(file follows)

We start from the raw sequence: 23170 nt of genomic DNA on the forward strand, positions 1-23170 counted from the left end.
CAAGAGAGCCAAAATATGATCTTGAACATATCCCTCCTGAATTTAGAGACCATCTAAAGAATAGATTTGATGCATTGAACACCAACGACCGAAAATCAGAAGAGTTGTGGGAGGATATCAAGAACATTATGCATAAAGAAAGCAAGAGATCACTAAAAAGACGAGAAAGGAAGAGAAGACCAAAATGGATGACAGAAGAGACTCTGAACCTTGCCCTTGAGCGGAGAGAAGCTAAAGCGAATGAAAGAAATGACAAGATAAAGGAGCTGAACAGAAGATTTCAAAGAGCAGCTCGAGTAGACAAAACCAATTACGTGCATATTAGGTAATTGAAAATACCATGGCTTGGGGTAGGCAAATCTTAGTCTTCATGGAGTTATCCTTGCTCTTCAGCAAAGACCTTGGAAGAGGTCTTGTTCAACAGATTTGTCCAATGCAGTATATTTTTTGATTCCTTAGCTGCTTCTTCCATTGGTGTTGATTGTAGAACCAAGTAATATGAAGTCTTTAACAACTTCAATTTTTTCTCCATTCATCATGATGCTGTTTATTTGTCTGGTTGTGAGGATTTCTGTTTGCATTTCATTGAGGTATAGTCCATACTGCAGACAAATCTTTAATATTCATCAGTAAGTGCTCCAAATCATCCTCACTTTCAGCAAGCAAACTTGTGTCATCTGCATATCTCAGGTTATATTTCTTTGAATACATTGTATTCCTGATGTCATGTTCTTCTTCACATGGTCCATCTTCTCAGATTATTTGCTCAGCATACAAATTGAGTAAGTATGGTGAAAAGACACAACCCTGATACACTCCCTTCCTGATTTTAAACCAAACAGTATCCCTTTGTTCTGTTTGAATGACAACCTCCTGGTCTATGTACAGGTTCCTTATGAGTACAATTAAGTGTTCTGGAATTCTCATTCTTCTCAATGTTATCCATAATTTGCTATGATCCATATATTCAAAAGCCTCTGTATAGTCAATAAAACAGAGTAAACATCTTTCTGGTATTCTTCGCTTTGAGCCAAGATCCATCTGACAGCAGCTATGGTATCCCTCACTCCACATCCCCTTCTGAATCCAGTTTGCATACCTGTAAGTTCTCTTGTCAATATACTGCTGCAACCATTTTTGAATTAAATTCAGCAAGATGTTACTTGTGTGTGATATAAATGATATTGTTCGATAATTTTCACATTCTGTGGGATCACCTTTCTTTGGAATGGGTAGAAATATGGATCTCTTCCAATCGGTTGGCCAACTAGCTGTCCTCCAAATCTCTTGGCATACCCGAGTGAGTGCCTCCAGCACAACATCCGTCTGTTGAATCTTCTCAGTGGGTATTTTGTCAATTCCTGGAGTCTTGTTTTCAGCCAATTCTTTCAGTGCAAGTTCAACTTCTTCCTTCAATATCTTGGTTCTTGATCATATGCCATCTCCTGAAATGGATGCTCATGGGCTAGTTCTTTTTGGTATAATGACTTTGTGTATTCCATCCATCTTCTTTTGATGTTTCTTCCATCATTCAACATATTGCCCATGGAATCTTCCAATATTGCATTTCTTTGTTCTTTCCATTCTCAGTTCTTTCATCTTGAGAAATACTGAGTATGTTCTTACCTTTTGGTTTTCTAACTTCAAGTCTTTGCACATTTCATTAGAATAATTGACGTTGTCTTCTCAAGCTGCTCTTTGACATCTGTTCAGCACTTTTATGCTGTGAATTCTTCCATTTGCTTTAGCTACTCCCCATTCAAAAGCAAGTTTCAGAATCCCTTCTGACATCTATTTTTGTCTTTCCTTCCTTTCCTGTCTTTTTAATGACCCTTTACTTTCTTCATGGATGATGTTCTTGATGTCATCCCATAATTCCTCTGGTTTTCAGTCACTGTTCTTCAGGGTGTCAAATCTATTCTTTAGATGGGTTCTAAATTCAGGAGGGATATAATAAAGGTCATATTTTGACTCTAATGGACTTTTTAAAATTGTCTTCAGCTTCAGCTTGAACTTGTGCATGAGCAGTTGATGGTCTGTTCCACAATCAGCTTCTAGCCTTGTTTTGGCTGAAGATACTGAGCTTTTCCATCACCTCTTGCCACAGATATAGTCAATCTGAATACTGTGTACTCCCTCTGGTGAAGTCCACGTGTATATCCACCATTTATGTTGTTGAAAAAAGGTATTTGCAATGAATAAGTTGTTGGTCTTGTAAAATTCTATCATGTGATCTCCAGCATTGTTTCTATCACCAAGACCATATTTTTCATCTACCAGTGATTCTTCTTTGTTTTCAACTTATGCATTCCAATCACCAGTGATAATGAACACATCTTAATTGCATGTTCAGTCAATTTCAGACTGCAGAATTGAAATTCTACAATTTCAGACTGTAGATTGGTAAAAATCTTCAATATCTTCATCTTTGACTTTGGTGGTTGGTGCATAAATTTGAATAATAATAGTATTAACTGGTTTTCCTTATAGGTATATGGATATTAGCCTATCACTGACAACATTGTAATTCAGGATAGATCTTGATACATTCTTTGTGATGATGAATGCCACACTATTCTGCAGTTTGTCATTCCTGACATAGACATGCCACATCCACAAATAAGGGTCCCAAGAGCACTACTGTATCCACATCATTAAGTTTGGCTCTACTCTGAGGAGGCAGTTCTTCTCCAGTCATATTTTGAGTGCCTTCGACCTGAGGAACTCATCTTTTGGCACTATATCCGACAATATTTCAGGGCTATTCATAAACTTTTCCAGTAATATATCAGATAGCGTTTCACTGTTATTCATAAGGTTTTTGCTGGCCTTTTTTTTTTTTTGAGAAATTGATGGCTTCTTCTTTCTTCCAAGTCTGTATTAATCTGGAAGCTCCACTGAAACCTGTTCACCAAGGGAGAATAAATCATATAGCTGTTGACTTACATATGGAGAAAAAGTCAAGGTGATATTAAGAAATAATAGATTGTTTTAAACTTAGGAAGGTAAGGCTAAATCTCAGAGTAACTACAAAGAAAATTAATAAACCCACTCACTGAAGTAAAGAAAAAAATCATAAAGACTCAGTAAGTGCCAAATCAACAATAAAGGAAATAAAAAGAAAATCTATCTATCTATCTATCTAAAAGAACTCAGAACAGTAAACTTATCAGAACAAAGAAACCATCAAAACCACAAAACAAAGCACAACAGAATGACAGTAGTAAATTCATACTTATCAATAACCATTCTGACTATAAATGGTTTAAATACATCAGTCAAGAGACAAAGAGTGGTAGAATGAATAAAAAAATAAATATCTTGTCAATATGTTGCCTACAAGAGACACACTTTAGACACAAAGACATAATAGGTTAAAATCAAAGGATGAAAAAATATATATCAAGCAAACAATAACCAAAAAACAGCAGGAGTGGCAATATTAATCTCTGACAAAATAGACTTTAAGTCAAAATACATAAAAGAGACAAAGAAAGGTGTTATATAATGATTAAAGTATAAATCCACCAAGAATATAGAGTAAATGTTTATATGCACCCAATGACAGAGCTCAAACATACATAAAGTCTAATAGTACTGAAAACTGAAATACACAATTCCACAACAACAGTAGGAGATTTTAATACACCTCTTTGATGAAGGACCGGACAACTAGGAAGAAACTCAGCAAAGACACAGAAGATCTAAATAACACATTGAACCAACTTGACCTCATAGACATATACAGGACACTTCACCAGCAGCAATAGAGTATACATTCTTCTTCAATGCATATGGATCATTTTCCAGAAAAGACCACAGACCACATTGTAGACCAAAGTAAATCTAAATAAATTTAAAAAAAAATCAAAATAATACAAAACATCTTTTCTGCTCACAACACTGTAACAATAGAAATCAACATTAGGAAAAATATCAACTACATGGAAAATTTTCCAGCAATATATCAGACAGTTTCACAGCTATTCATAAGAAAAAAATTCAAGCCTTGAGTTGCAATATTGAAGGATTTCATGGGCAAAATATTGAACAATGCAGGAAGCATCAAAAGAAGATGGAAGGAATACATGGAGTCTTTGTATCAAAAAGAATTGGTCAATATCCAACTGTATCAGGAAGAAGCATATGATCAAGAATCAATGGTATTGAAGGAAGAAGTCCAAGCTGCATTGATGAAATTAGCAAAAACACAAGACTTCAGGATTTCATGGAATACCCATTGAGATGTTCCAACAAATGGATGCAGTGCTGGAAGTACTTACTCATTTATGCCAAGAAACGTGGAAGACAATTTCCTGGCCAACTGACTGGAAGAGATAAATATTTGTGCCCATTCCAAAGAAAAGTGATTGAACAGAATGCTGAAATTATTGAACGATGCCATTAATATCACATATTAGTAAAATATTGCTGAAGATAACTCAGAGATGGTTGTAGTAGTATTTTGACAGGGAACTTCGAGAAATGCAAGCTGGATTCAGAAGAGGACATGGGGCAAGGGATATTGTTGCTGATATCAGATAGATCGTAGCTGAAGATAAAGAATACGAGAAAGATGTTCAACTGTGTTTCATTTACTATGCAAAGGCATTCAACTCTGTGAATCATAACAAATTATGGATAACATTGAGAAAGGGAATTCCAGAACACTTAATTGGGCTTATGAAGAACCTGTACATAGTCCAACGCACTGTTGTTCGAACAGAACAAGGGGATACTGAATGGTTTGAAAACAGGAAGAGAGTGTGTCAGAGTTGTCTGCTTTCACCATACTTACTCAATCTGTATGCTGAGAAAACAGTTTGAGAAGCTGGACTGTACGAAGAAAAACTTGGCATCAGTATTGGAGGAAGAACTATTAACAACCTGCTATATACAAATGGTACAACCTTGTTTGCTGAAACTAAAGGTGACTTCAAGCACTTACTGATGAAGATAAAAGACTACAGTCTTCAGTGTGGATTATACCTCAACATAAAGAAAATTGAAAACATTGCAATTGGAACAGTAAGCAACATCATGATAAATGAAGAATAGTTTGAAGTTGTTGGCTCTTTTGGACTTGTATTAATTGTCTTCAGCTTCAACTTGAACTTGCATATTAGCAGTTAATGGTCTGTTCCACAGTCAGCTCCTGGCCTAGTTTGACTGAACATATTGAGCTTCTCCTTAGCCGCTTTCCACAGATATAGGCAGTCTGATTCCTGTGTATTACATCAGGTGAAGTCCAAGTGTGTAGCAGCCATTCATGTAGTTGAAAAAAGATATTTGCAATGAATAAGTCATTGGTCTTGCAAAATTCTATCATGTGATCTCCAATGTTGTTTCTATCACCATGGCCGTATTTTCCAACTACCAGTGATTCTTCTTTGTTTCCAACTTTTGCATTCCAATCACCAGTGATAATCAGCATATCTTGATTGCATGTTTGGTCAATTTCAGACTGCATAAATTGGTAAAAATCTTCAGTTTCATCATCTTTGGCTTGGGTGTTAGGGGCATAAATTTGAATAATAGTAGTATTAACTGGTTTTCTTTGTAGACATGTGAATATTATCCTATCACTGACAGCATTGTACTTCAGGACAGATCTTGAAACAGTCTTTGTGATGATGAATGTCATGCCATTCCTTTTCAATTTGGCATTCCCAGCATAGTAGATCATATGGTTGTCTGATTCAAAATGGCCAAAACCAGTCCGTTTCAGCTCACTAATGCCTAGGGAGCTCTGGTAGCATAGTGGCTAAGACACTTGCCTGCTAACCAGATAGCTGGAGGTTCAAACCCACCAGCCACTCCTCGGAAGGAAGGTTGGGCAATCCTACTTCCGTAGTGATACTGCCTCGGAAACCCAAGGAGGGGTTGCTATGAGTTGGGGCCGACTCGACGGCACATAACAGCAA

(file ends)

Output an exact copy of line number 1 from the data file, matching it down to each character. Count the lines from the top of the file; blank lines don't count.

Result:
We start from the raw sequence: 23170 nt of genomic DNA on the forward strand, positions 1-23170 counted from the left end.